The Friendly N6 Route
Did you know?
An ancient fossil fish, the Coelacanth, was first discovered in East London
The Friendly N6 route between Reddersburg in the Free State and East London in the Eastern Cape whisks you into a world of mountains, Basotho and Xhosa cultures, sprawling sheep farms and a coastal city that keeps the only known remaining Dodo egg in one of its museums.
If you found yourself in the small town of Reddersburg back in the 1880s, you would have been advised to keep a civil tongue. There was a bylaw against profanity, and if the good burghers of Reddersburg heard you cursing, you had eight days to leave town. Today, a more tolerant Reddersburg sports some very interesting remnants of the South African (Anglo-Boer) War.
Down the Friendly N6 route in Smithfield you will meet a charming network of artists, B&B owners and restaurateurs who always welcome out-of-towners in their midst.
Rouxville is pure Karoo in spirit and architecture. The evenings and early mornings are the best times to visually sample Rouxville – soft light makes magic with sandstone.
A small but worthwhile diversion from the N6 route takes you to Zastron, where you will find San engravings, in the shape of what appear to be dolphins. There is also a resident colony of Cape vultures in the area.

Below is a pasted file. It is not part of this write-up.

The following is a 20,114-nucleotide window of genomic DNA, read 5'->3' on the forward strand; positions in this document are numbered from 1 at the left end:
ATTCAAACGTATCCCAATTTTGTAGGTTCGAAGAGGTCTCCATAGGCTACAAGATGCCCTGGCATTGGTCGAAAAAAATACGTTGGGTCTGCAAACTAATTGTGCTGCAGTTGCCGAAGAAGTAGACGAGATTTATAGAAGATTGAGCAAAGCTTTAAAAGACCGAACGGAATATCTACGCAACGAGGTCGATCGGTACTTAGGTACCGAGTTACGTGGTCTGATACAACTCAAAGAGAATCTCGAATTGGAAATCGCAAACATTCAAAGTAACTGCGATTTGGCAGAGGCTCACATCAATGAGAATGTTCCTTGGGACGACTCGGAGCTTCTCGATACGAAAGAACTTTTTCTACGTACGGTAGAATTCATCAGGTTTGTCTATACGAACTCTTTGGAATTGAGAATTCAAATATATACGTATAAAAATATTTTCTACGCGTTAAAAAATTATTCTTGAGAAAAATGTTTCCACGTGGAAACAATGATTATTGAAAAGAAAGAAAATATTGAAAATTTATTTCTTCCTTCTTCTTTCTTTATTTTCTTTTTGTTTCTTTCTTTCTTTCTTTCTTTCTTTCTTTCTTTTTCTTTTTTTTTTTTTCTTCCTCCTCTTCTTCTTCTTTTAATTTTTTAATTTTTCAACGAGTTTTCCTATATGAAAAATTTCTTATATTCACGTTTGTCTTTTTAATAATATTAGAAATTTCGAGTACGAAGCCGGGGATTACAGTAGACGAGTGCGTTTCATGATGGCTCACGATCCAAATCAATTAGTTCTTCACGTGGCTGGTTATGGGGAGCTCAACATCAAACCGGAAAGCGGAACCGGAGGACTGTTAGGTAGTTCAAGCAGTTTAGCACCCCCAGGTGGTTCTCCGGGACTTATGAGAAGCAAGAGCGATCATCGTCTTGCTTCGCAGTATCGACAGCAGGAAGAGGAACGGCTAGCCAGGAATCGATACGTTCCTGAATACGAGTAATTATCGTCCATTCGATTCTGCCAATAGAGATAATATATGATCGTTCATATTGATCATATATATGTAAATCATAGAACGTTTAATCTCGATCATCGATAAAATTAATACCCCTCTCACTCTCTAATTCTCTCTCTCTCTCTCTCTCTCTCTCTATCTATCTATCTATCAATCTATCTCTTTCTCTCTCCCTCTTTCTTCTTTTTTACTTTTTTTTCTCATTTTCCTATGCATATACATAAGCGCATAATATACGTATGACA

Continuing along the N6 route, you come to Aliwal North. This is a good place to base yourself for trips into the mountains. Going south, you drive between the majestic Maluti Mountains and the fringes of the Great Karoo through historic towns like Stutterheim and Queenstown.
And then you're in East London, one of the best-kept coastal secrets in South Africa. Something about the unspoilt nature of this amiable city takes you back to a more innocent era. Which is what an N6 tour is all about.
Travel tips & Planning info
Who to contact
Free State Tourism
Tel: +27(0)51 411-4300
Eastern Cape Tourism
Tel: +27(0)43 701 9600
How to get here
The route runs between Bloemfontein and East London, both of which have airports and excellent car-hire facilities.
Best time to visit
This route has its attractions all year round. Be warned, though, that the Eastern Cape part of the route traverses high country and mountain passes are sometimes closed in winter because of snowfalls.
Around the area
This route takes you through lovely wildlife reserve areas, and the birding is magnificent. Some of the towns along the route also boast intriguing museums.
By far your best bet is to hire your own car. It will allow you to meander at will and stop for as long as you like in towns that appeal.
Length of stay
This route is made for ambling so at least 3 nights along it, more if possible.
What to pack
In winter, pack really warm clothes.
Where to stay
There are charming and rustic guesthouses and B&Bs in all of the towns along the route. The bigger cities such as Bloemfontein and East London boast accommodation options ranging from luxury hotels to budget hostels.
This is sheep farming country, and you can get good deals on knitted wool and mohair items in most of the towns along the route.